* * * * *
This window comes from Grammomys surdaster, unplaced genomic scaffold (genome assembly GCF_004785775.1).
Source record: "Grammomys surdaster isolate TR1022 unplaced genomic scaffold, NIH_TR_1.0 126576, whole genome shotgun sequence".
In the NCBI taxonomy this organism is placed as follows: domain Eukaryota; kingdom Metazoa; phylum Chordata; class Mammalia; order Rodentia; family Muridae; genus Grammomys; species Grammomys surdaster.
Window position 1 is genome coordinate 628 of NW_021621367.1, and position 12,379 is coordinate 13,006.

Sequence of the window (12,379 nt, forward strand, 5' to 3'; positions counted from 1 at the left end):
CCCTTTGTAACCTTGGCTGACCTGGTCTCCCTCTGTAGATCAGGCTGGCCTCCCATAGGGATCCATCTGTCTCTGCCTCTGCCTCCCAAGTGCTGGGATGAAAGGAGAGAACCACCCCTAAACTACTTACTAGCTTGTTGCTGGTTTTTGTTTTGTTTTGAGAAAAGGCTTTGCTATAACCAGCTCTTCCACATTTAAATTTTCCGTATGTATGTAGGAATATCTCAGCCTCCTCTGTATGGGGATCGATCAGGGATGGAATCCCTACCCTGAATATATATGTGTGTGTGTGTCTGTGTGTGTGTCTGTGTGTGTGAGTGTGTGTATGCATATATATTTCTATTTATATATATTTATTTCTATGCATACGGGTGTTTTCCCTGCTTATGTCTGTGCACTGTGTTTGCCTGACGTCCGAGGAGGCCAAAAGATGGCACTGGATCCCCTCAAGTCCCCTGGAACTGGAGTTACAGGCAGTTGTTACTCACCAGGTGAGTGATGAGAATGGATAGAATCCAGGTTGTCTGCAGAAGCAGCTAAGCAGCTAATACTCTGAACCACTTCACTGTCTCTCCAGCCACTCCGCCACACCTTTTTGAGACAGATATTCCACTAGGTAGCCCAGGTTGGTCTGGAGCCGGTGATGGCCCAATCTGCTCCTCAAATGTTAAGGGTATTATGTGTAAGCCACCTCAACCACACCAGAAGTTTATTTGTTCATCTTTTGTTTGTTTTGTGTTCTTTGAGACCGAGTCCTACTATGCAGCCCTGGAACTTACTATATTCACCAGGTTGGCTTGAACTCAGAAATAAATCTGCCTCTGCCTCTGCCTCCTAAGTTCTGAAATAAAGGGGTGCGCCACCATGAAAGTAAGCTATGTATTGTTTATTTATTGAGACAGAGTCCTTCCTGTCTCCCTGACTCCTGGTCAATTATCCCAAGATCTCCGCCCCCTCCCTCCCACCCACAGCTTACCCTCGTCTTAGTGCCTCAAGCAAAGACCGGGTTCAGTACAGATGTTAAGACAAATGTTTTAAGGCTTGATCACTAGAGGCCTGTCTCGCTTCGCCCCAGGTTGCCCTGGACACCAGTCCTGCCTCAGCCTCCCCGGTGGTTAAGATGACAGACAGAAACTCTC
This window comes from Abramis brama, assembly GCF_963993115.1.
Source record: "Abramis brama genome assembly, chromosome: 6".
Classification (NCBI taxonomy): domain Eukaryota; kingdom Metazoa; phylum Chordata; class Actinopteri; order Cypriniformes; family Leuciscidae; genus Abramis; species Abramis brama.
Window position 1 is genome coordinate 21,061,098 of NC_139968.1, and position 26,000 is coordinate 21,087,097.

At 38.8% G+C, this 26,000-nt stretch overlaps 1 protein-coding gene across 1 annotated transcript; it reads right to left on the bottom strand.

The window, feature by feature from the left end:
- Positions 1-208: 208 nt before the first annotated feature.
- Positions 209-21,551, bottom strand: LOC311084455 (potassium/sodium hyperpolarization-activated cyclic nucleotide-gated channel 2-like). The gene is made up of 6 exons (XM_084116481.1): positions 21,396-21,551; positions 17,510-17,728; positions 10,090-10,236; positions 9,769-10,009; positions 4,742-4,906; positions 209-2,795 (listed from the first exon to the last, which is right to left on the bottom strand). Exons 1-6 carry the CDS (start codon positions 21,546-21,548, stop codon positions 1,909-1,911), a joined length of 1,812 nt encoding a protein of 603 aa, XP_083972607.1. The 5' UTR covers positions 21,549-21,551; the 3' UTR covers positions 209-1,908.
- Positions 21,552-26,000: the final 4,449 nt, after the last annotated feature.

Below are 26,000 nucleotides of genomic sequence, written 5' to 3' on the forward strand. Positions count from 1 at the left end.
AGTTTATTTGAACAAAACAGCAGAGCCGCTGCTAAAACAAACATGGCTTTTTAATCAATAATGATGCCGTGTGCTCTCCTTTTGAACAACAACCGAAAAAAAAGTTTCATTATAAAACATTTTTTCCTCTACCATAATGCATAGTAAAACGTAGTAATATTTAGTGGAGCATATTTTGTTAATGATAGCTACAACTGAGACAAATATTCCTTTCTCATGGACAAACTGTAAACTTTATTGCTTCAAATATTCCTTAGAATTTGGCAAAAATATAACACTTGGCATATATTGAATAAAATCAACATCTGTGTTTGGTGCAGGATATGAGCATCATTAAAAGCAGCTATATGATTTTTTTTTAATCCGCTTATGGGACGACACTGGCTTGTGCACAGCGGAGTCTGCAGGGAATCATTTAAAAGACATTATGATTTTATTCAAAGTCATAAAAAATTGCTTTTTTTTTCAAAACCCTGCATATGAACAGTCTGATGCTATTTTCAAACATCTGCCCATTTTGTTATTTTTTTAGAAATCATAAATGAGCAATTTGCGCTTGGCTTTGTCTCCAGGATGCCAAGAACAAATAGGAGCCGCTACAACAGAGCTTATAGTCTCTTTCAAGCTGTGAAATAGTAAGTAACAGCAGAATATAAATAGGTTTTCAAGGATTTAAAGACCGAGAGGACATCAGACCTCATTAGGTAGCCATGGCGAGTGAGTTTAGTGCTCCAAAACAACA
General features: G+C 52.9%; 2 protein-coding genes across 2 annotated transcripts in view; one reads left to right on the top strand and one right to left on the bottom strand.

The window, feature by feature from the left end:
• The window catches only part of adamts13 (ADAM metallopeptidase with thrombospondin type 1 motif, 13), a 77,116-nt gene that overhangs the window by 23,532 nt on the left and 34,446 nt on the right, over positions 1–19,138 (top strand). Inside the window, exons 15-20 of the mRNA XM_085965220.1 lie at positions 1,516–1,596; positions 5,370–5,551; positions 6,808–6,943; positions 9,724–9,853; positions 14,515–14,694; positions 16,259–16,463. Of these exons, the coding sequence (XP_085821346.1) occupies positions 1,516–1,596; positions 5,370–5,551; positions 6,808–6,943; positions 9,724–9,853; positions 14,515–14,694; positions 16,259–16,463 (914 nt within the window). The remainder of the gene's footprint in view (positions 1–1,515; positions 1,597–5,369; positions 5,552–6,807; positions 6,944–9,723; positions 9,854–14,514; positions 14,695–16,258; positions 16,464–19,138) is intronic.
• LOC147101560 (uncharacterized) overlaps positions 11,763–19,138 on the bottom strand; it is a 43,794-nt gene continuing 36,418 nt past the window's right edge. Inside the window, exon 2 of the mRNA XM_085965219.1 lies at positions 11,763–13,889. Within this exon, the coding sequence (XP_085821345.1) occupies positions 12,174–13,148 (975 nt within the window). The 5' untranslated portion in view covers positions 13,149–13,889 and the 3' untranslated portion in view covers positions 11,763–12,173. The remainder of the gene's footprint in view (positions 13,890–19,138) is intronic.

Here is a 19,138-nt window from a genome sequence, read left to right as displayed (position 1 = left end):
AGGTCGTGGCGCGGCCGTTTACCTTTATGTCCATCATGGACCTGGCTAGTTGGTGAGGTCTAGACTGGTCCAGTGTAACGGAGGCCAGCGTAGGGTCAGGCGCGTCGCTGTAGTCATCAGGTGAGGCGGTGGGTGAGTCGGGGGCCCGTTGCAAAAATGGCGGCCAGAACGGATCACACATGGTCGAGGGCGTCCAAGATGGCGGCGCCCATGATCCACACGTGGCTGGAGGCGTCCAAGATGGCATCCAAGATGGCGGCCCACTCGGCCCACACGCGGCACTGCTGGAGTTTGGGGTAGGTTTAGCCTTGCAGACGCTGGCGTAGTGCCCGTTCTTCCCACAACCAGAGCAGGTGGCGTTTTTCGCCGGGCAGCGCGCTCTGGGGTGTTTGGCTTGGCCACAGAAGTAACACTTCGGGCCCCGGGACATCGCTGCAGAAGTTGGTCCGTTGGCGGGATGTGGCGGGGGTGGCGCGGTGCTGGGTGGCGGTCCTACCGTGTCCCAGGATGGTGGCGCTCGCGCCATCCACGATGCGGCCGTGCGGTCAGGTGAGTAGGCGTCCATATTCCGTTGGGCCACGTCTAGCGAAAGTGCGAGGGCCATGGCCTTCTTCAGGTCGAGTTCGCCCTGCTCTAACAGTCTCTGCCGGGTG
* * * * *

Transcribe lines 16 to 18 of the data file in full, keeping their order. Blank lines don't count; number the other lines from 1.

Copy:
Below are 26,000 nucleotides of genomic sequence, written 5' to 3' on the forward strand. Positions count from 1 at the left end.
AGTTTATTTGAACAAAACAGCAGAGCCGCTGCTAAAACAAACATGGCTTTTTAATCAATAATGATGCCGTGTGCTCTCCTTTTGAACAACAACCGAAAAAAAAGTTTCATTATAAAACATTTTTTCCTCTACCATAATGCATAGTAAAACGTAGTAATATTTAGTGGAGCATATTTTGTTAATGATAGCTACAACTGAGACAAATATTCCTTTCTCATGGACAAACTGTAAACTTTATTGCTTCAAATATTCCTTAGAATTTGGCAAAAATATAACACTTGGCATATATTGAATAAAATCAACATCTGTGTTTGGTGCAGGATATGAGCATCATTAAAAGCAGCTATATGATTTTTTTTTAATCCGCTTATGGGACGACACTGGCTTGTGCACAGCGGAGTCTGCAGGGAATCATTTAAAAGACATTATGATTTTATTCAAAGTCATAAAAAATTGCTTTTTTTTTCAAAACCCTGCATATGAACAGTCTGATGCTATTTTCAAACATCTGCCCATTTTGTTATTTTTTTAGAAATCATAAATGAGCAATTTGCGCTTGGCTTTGTCTCCAGGATGCCAAGAACAAATAGGAGCCGCTACAACAGAGCTTATAGTCTCTTTCAAGCTGTGAAATAGTAAGTAACAGCAGAATATAAATAGGTTTTCAAGGATTTAAAGACCGAGAGGACATCAGACCTCATTAGGTAGCCATGGCGAGTGAGTTTAGTGCTCCAAAACAACA
General features: G+C 52.9%; 2 protein-coding genes across 2 annotated transcripts in view; one reads left to right on the top strand and one right to left on the bottom strand.